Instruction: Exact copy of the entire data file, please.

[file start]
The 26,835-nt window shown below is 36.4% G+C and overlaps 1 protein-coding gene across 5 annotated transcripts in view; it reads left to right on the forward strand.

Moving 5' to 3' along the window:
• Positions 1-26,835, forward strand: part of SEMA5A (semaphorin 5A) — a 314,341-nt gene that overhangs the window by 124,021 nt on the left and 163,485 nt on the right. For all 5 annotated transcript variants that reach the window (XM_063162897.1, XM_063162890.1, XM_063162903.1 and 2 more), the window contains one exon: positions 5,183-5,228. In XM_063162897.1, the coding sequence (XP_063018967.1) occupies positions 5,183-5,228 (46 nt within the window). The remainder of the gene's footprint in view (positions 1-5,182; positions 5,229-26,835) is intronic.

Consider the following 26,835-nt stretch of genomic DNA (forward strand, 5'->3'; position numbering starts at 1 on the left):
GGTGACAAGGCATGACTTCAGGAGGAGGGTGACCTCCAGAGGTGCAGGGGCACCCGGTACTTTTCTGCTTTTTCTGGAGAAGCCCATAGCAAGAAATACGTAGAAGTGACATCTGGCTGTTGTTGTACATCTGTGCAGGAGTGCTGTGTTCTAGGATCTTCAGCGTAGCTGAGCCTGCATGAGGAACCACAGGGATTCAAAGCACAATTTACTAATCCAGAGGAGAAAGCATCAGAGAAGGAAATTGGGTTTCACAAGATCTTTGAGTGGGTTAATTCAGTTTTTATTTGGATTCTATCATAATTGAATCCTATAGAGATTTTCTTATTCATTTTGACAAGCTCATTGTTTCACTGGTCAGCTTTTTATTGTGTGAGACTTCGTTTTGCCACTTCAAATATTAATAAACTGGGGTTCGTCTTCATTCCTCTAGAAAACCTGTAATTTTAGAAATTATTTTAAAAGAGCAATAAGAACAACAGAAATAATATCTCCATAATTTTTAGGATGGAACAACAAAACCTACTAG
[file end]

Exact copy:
The 26,835-nt window shown below is 36.4% G+C and overlaps 1 protein-coding gene across 5 annotated transcripts in view; it reads left to right on the forward strand.

Moving 5' to 3' along the window:
• Positions 1-26,835, forward strand: part of SEMA5A (semaphorin 5A) — a 314,341-nt gene that overhangs the window by 124,021 nt on the left and 163,485 nt on the right. For all 5 annotated transcript variants that reach the window (XM_063162897.1, XM_063162890.1, XM_063162903.1 and 2 more), the window contains one exon: positions 5,183-5,228. In XM_063162897.1, the coding sequence (XP_063018967.1) occupies positions 5,183-5,228 (46 nt within the window). The remainder of the gene's footprint in view (positions 1-5,182; positions 5,229-26,835) is intronic.

Consider the following 26,835-nt stretch of genomic DNA (forward strand, 5'->3'; position numbering starts at 1 on the left):
GGTGACAAGGCATGACTTCAGGAGGAGGGTGACCTCCAGAGGTGCAGGGGCACCCGGTACTTTTCTGCTTTTTCTGGAGAAGCCCATAGCAAGAAATACGTAGAAGTGACATCTGGCTGTTGTTGTACATCTGTGCAGGAGTGCTGTGTTCTAGGATCTTCAGCGTAGCTGAGCCTGCATGAGGAACCACAGGGATTCAAAGCACAATTTACTAATCCAGAGGAGAAAGCATCAGAGAAGGAAATTGGGTTTCACAAGATCTTTGAGTGGGTTAATTCAGTTTTTATTTGGATTCTATCATAATTGAATCCTATAGAGATTTTCTTATTCATTTTGACAAGCTCATTGTTTCACTGGTCAGCTTTTTATTGTGTGAGACTTCGTTTTGCCACTTCAAATATTAATAAACTGGGGTTCGTCTTCATTCCTCTAGAAAACCTGTAATTTTAGAAATTATTTTAAAAGAGCAATAAGAACAACAGAAATAATATCTCCATAATTTTTAGGATGGAACAACAAAACCTACTAG